The Whole Counsel of God

Now there are plenty of people out there who will tell you what God’s voice says about how to live. Plenty of people eager to get you following their way by claiming that it is the same as God’s way. There are even plenty of examples of people using the Bible in such a way as to get us to do what they want. Plenty of preachers manipulating people to believe their words rather than God’s words. This could happen at Crosstown as much as it could happen anywhere else.

When the Apostle Paul was saying his final goodbyes to the leaders of the church in Ephesus, he claimed to be “innocent of the blood of all” because he “did not shrink from declaring to you the whole counsel of God” (Acts 20:26-27). If we do the same, if we are faithful to preach God’s “whole counsel” then the elders of this church can be sure that we have not been preaching “from error or impurity or any attempt to deceive” you into believing our words instead of God’s words (1 Thess 2:3).

Our Approach to Sermon Plans

This is why I think it is important to have a preaching plan and to announce to you that preaching plan. This is why I think you should care about this annual sermon where we tell you our plans for what you will hear from the pulpit. You should know what is being preached and care about what is being preached because your discipleship depends upon having the whole counsel of God declared to you.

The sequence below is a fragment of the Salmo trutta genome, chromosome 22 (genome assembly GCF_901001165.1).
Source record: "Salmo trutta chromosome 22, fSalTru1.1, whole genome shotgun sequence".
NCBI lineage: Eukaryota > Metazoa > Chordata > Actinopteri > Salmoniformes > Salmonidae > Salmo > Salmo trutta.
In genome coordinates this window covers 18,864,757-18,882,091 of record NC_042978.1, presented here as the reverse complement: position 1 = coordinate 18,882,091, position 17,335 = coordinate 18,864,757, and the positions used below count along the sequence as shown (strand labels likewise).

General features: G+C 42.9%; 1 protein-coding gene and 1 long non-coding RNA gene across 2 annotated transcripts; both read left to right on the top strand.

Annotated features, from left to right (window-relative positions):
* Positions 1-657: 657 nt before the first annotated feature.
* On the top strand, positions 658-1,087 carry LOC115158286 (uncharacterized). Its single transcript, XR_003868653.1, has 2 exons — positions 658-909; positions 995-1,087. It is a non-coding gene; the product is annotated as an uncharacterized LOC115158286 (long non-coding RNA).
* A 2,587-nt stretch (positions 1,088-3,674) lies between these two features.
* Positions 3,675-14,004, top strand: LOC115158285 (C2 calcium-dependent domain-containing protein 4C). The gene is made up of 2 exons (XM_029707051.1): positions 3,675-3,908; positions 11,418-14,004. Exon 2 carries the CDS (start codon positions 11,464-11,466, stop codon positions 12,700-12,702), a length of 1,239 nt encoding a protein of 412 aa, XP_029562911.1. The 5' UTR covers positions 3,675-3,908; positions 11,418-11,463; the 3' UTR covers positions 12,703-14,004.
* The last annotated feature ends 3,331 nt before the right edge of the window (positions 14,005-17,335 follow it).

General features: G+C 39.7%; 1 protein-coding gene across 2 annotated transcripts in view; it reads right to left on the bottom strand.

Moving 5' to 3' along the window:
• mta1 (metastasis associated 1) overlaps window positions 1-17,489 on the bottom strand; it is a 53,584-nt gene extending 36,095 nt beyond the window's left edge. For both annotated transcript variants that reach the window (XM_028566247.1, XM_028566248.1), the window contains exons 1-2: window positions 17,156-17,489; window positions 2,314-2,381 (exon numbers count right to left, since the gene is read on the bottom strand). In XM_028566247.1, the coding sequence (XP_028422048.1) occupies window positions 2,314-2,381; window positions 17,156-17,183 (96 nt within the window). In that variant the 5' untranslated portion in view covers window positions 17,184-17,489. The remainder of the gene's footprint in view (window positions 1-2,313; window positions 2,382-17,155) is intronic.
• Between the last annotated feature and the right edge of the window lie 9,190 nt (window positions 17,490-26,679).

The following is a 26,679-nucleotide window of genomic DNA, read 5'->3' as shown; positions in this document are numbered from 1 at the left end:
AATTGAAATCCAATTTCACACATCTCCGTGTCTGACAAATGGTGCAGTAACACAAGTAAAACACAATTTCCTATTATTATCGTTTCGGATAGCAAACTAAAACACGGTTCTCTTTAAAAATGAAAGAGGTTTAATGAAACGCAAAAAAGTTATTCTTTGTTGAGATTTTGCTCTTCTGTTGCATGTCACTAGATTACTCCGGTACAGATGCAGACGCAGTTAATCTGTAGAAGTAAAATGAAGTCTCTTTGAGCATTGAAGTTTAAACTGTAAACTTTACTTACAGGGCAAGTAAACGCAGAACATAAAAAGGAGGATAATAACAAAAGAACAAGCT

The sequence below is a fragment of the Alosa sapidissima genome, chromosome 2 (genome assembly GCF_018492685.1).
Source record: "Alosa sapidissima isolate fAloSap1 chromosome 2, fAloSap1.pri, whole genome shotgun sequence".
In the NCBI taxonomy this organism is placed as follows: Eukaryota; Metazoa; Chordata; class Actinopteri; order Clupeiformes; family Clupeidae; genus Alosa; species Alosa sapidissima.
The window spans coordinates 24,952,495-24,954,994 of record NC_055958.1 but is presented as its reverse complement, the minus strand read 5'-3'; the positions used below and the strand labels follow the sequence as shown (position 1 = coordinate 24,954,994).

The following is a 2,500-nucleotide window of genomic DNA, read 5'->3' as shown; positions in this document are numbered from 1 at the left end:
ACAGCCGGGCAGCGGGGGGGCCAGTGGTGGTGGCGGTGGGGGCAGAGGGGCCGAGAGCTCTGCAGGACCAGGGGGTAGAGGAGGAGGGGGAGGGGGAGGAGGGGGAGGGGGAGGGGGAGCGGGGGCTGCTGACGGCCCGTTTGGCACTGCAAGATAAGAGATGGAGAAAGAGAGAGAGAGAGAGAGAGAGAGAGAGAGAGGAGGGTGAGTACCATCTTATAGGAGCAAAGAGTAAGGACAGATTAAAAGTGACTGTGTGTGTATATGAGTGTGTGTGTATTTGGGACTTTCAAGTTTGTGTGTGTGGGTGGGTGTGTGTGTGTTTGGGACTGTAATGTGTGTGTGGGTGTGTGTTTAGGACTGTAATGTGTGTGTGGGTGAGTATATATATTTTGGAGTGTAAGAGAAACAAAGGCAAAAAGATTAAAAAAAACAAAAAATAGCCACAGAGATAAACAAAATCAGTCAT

What does it mean to hear the whole counsel of God? It means to hear the whole Bible. Old Testament and New Testament. In ten years, we have preached sermon series from 11 Old Testament books and 13 New Testament books.

The whole counsel of God means preaching exegetically; that is, taking the main point of a passage of Scripture as the main point of a sermon and applying it to our lives. You don’t have to preach all the way through a book of the Bible to do this, but doing so helps make sure you aren’t missing the main point of an entire book by focusing only on the main point of one of its passages. Again, in ten years, we have preached all the way through 8 Old Testament books and 11 New Testament books (29% of all biblical books).

But there’s another approach that we use in planning our sermons, an old-fashioned approach that is known as catechesis, from a Greek verb (katecheo) meaning “to instruct.” We find that verb used to describe Apollos, man who had been instructed (katecheo) in the way of the Lord. And being fervent in spirit, he spoke and taught accurately the things concerning Jesus.” (Acts 18:24-25). That’s our goal for every member at Crosstown. To be so instructed in the way of the Lord that he or she can speak and teach accurately the things concerning Jesus.

Catechesis is, to use one definition, “the church’s ministry of grounding and growing God’s people in the Gospel and its implications for doctrine, devotion, duty, and delight.”[1] It is an ongoing ministry, that touches not only the head but also the heart, the habits, and the affections. It is comprehensive, enveloping the whole person. A disciple of Jesus should not only know Jesus but also love Jesus and obey Jesus.

To this end, there are three traditional facets of catechism that represent “three critical strands of biblical teaching in both the Old Testament and New Testament.” (Packer, 89). These strands are summarized in the words Jesus used for himself in John 14:6 when he said, “I am the way, the truth, and the life.” Our catechism ministry is built around these three facets, using a three-year cycle to concentrate on one each year. We choose our sermons with a view toward the one we are on in a given year.

This year we are on Cycle 3, “the Way.” In the Old Testament, “the way” describes “the manner of living that God requires and delights in.” (Packer, 90). The early Christians were known as followers of “the Way” (Acts 9:2; 19:9, 23; 22:4; 24:14, 22).